Author: Ryan Lear
Many people often laugh at lawyers until they need them. In the 1960s, I had some serious trouble in the Vietnam War, and I protested a lot, even though I was a reservist in the U.S. Air Force at the time. As a result, I lost my day job in the city and didn’t have the money to continue my PhD in English Literature, and I spent three years at Temple University by night.
I needed a lawyer but couldn’t afford it, so my big brother Bennett put me in touch with his best friend Norman Oshtry, a former Penn State student who is a lawyer , lived in Mount Airy for 40 years. Oshtry told me that he himself was very opposed to the Vietnam War, so he would represent me for free. I told him I’d be happy to pay him when I got a job and got back on my feet, but he refused to accept anything.
Thanks to Oshtry’s months of representation, the legal issues were resolved, and even though the officers at Willow Grove Air Force Base threatened to disgracefully fire me, making it difficult for me to find any responsible employment, Oshtry was able to convince them that it was honorable To dismiss me out of hand, which is no mean feat considering how strongly they feel about the matter.
Oshtree, who I think saved my life and gave me my now 55-year career in journalism, died on June 29 at the age of 96.
Oshtree was president of the Allen Lane Arts Center for four years in the 1970s, and in my mind he was a giant because he was never driven by money or honor, but by a passion for justice. He often represented clients who were excluded from the larger society at the time. In fact, he reminds me of Atticus Finch, the lawyer Gregory Peck brilliantly played in To Kill a Mockingbird.
For example, he gained notoriety for his work in Ginzburg v. United States, an obscene 1966 U.S. Supreme Court decision, where he was lead attorney for Wahl, a gay man who reached the New Jersey Supreme Court in 1967 The Bar Case. He also worked tirelessly for Clark Polak, one of Philadelphia’s leading gay activists in the 1960s. Polak was the leader of the Janus Society and the Homosexual Law Reform Society, and was the editor of Drum Magazine, the largest gay magazine at the time.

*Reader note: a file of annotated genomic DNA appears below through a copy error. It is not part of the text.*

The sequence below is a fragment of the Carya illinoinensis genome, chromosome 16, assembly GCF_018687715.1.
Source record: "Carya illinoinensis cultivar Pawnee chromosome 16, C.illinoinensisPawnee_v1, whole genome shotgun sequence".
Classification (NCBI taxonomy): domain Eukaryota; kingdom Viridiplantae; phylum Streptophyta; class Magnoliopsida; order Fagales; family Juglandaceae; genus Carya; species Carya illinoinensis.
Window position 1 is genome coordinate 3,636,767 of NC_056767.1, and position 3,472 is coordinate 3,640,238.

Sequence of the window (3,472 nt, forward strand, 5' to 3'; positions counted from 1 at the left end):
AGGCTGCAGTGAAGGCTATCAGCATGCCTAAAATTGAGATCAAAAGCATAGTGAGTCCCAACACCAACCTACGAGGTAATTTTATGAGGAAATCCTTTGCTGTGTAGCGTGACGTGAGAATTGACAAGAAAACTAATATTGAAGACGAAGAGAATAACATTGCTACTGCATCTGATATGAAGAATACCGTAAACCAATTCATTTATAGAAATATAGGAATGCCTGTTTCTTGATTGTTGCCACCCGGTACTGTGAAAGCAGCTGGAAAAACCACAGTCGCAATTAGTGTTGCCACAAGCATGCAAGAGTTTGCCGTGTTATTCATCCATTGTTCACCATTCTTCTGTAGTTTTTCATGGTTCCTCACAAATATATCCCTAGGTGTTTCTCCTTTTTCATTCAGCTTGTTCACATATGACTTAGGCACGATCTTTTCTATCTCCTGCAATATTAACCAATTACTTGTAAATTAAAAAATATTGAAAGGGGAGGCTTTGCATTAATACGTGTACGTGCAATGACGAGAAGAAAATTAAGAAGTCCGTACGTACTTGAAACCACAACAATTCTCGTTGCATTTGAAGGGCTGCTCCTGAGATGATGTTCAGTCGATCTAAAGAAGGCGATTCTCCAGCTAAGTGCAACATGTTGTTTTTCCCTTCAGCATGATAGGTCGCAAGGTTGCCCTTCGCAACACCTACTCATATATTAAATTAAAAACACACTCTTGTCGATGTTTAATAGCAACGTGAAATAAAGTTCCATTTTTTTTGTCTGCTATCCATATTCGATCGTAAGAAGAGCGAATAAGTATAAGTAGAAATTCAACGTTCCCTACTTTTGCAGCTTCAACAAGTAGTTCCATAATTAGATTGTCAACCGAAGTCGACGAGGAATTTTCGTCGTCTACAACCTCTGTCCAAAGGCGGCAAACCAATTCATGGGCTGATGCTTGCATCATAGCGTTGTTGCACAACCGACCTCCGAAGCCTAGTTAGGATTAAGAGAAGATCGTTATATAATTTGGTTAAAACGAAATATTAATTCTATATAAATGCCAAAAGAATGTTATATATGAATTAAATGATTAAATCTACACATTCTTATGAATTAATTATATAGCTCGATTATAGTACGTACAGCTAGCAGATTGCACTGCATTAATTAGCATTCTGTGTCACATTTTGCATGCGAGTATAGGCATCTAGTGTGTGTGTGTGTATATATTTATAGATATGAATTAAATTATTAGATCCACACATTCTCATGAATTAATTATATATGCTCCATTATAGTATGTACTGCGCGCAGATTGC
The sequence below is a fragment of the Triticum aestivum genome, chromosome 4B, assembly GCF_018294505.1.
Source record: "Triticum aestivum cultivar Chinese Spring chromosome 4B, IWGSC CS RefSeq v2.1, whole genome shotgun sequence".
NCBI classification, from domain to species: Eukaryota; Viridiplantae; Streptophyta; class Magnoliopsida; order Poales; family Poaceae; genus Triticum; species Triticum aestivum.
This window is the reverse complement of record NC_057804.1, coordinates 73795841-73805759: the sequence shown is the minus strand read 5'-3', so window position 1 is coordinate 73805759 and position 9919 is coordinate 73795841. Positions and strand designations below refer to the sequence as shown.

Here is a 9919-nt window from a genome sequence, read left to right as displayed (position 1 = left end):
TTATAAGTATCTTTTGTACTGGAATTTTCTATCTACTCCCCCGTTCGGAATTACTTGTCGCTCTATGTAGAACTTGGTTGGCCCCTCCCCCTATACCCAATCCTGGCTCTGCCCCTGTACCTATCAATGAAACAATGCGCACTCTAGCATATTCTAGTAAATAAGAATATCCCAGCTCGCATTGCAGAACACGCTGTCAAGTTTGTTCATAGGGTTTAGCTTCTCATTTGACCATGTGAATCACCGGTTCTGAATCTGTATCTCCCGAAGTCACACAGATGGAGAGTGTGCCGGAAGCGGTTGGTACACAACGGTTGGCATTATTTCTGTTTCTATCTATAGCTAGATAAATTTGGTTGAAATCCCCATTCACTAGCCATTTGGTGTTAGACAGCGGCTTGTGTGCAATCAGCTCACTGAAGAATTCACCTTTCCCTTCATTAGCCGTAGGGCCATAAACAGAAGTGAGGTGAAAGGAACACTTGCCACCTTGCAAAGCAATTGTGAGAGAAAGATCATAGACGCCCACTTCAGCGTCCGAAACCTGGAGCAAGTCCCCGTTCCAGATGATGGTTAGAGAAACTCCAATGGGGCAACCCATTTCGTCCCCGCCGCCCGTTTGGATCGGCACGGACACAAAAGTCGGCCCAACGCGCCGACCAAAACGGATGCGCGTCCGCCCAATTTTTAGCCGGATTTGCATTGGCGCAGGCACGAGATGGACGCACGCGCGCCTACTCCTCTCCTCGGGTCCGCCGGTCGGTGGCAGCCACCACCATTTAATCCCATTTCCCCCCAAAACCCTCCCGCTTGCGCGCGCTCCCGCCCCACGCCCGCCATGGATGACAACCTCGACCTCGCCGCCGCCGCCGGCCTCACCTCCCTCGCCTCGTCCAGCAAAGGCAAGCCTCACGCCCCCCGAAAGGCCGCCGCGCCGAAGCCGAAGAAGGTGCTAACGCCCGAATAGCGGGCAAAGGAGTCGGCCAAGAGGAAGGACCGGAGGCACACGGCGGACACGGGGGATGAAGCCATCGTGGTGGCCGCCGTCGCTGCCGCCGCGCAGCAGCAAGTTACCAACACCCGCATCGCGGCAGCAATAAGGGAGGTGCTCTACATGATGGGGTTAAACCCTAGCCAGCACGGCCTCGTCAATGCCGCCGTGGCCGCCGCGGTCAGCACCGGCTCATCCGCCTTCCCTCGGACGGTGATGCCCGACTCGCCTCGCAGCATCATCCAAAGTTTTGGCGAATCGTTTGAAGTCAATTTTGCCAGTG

Oshtry’s defense of Polak in the 1960s didn’t win any popularity contests. Pollack moved to Southern California in the early 1970s and committed suicide in 1980.
Marc Stein gave an exhaustive interview with Oshtry in 1993 at his home on West Mt. Airy Avenue in “Sister and Brotherly Love City: Lesbian and Gay Philadelphia in Philadelphia, 1945-72” (University of Chicago Press) , 2000), and who quotes Oshtry at outhistory.com: “My crooked civil liberties came from my mother.
“She had an intuitive sense of right and wrong, and I think it instilled in me. I don’t know how else to explain it, because I’ve always felt that these issues are very important.”
After Oshtree retired from the Navy after World War II, he attended law school at night for seven years, while working day-to-day in the city’s personnel hospital administration and serving as an investigator on the Human Relations Commission for six years. He has also done a lot of volunteer work for organizations like the American Civil Liberties Union, the Jewish Class Relations Council, and the Foreign Birth Council.
Oshtry did not work for a large law firm, but has been a one-man band with general practice. “I’ve only done bankruptcy twice,” he once told me, “but I’ve done pretty much everything else the law says.”
Oshtree’s wife survived, Eva taught for many years at Henry School in Mt. Airy, sons Joel and Daniel are lawyers, and grandsons Ezra, Samuel, Charlotte and Lily.
Joel graduated from Rutgers University School of Law in 1982 and has been an independent practitioner in his father’s practice since 1990.
“Dad is a warm person with a strong sense of right and wrong,” Joel told us last week. “He grew up in a blue-collar community and experienced a lot of anti-Semitism, so he has a lot of empathy for his clients. Instead of seeing the law as a business, he sees it as a whole social worker, using The law improves people’s lives and the world.”
Church services are held at Joseph Levine & Sons at Blue Bell on July 3rd.In lieu of flowers, a tribute to the Brennan Center for Justice or any organization working to strengthen democracy and justice in the United States can be made in honor of his contributions
Len Lear can be contacted at firstname.lastname@example.org